Hay Fever (cont.)
Melissa Conrad Stöppler, MD
Melissa Conrad Stöppler, MD, is a U.S. board-certified Anatomic Pathologist with subspecialty training in the fields of Experimental and Molecular Pathology. Dr. Stöppler's educational background includes a BA with Highest Distinction from the University of Virginia and an MD from the University of North Carolina. She completed residency training in Anatomic Pathology at Georgetown University followed by subspecialty fellowship training in molecular diagnostics and experimental pathology.
John P. Cunha, DO, FACOEP
John P. Cunha, DO, is a U.S. board-certified Emergency Medicine Physician. Dr. Cunha's educational background includes a BS in Biology from Rutgers, the State University of New Jersey, and a DO from the Kansas City University of Medicine and Biosciences in Kansas City, MO. He completed residency training in Emergency Medicine at Newark Beth Israel Medical Center in Newark, New Jersey.
In this Article
- Hay fever facts
- What is hay fever? What are hay fever symptoms and signs?
- Why does an allergic reaction occur?
- What causes allergic rhinitis?
- What are risk factors for allergic rhinitis?
- When and where does allergic rhinitis occur?
- Is allergic rhinitis contagious?
- How is allergic rhinitis diagnosed, and how are allergies identified?
- What is the treatment for allergies?
- What is the prognosis of allergic rhinitis?
- Is it possible to prevent allergic rhinitis?
- Find a local Asthma & Allergy Specialist in your town
What are risk factors for allergic rhinitis?
A person is programmed to be allergic by his/her genetic makeup and is destined to be allergic from birth. People of all races are affected, and the condition affects both males and females equally. Symptoms commonly begin in childhood. Having frequent exposure to the particular allergic substance is a risk factor for frequent attacks.
When and where does allergic rhinitis occur?
Since allergic rhinitis is frequently caused by pollen, symptoms occur when pollen is in the air. Trees primarily pollinate in the spring, while grasses pollinate in the spring and summer. Weeds usually pollinate in the late summer and fall. Of allergy sufferers in the United States, many are allergic to ragweed, about half are allergic to grasses, and fewer are allergic to trees. Of course, many people are allergic to other substances such as mold spores, animal protein, and dust mites, to name a few. Food is an uncommon cause of allergic rhinitis. If you wish to know the pollen count in your area, this information can often be found in the newspaper in the weather section or you can access the National Allergy Bureau's pollen count information at their web site (http://www.aaaai.org/nab/index.cfm).
Is allergic rhinitis contagious?
Allergic rhinitis, like other allergic reactions, is not contagious. However, the symptoms of allergic rhinitis can be confused with those of a common cold, which can be spread from person to person.
How is allergic rhinitis diagnosed, and how are allergies identified?
Typically, allergies are initially diagnosed by a combination of characteristic symptoms coupled with exam findings that correspond with allergies.
If a person is experiencing the typical symptoms of hay fever, a consultation with an allergy specialist can help identify the offending substances. Since the ideal way to manage an allergy is to avoid the substances that cause allergic reaction, it is important to first identify these substances (allergens). Many allergens can be suspected from information obtained in a patient's history. For example, if symptoms usually worsen with exposure to cats, then cat dander protein is a probable allergen causing the symptoms. If cutting grass is associated with the onset of symptoms, then grass allergy is probable. A patient's history of reactions is important in determining his/her unique allergies. Allergy testing is only done when allergies are debilitating enough that patients desire allergy immunotherapy.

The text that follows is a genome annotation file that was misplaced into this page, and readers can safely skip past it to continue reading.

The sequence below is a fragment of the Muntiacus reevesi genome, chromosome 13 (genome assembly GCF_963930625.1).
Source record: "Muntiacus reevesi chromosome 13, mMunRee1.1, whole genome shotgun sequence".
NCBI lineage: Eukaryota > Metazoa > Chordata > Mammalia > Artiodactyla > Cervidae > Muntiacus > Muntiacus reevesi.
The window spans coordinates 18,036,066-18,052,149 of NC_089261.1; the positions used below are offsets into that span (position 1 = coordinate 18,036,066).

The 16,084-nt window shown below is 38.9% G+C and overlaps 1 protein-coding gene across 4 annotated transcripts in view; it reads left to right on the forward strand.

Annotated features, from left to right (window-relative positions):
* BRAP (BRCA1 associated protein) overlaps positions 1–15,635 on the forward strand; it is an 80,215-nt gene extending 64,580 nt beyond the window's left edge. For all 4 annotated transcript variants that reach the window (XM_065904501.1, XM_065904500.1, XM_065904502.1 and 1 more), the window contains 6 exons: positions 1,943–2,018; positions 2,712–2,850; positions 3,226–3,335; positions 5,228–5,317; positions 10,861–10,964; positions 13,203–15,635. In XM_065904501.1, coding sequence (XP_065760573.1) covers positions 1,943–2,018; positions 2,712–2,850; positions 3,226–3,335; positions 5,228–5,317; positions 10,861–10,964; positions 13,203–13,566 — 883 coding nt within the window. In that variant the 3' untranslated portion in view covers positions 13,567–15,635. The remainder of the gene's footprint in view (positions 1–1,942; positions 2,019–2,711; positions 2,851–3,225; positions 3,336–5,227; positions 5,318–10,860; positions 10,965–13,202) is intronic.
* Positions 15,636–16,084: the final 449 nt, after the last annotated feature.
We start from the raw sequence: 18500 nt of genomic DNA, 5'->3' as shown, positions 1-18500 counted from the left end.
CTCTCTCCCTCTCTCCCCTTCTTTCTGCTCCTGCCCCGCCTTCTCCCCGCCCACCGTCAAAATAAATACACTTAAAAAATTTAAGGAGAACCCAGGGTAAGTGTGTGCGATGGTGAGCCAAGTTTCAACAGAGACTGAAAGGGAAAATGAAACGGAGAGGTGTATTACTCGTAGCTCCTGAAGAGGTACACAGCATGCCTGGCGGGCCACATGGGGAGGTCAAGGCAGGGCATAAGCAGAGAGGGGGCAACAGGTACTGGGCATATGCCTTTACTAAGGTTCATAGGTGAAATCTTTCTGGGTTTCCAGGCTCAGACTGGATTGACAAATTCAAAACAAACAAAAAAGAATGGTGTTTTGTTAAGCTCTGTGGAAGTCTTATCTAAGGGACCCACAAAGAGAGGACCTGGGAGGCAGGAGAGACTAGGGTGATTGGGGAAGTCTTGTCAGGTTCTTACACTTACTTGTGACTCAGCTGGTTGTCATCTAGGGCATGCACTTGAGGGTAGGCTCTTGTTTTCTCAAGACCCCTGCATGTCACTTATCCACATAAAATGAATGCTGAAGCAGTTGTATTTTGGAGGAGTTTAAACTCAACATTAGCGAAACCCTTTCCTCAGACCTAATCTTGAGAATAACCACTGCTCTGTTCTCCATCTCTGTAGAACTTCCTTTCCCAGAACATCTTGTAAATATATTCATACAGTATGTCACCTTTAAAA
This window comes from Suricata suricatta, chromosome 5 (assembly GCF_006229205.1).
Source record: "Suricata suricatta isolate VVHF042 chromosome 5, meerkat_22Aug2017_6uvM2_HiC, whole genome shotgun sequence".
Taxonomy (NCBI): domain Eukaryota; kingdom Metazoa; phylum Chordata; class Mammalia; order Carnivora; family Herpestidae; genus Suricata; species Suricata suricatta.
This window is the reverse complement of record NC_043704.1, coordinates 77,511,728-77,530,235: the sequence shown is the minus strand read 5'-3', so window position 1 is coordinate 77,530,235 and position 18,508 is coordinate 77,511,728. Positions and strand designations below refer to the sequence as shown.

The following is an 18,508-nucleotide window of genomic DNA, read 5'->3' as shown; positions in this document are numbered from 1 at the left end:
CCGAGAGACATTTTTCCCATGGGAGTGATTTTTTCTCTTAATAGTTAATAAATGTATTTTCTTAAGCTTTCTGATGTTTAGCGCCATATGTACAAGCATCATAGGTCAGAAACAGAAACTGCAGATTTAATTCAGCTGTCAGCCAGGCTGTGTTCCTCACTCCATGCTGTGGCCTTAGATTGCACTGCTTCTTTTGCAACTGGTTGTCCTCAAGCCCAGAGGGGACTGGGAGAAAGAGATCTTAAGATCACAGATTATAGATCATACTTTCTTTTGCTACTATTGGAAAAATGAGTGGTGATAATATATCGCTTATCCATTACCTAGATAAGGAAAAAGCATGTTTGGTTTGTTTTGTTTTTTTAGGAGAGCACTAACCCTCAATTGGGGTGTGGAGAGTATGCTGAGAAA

Because the identification of allergens is important and often difficult to pinpoint, skin testing is often needed to identify exactly the specific substance causing the allergy. Skin testing is done with minimal discomfort and is performed as follows:
- A small amount of the suspected allergy substance is placed on the skin.
- The skin is then gently scratched through the small drop with a special sterile needle. This is known as the prick-puncture method and is typically used for initial evaluations. A second method, known as the intradermal method, involves injection of a small amount of the test substance into the skin. Intradermal testing is more sensitive but also tends to lead to more false-positive results.
- If the skin reddens and, more importantly, swells, then an individual is said to be "sensitized" to the particular allergen. If typical symptoms occur when a sensitized individual is exposed to the suspected substance, then allergy to that substance is probable.
- The skin testing described is tolerated by the youngest of patients and should be the standard of testing.
- Skin testing is not indicated for people who are at risk of a severe (anaphylactic) allergic reaction, who have certain skin conditions, or who are taking certain medications.
A number of blood tests are also available to aid in the diagnosis of allergy. These blood tests may be useful in people who cannot be skin tested due to skin diseases, who are taking medications that interfere with skin testing, or who are at a high risk of having an anaphylactic reaction to skin testing. These blood tests typically use various techniques to look for IgE antibodies in the blood and by inference suggest allergy in the tissues. If the allergy testing agrees with the history of symptoms upon exposure to the substance, then a diagnosis of allergic rhinitis is likely.
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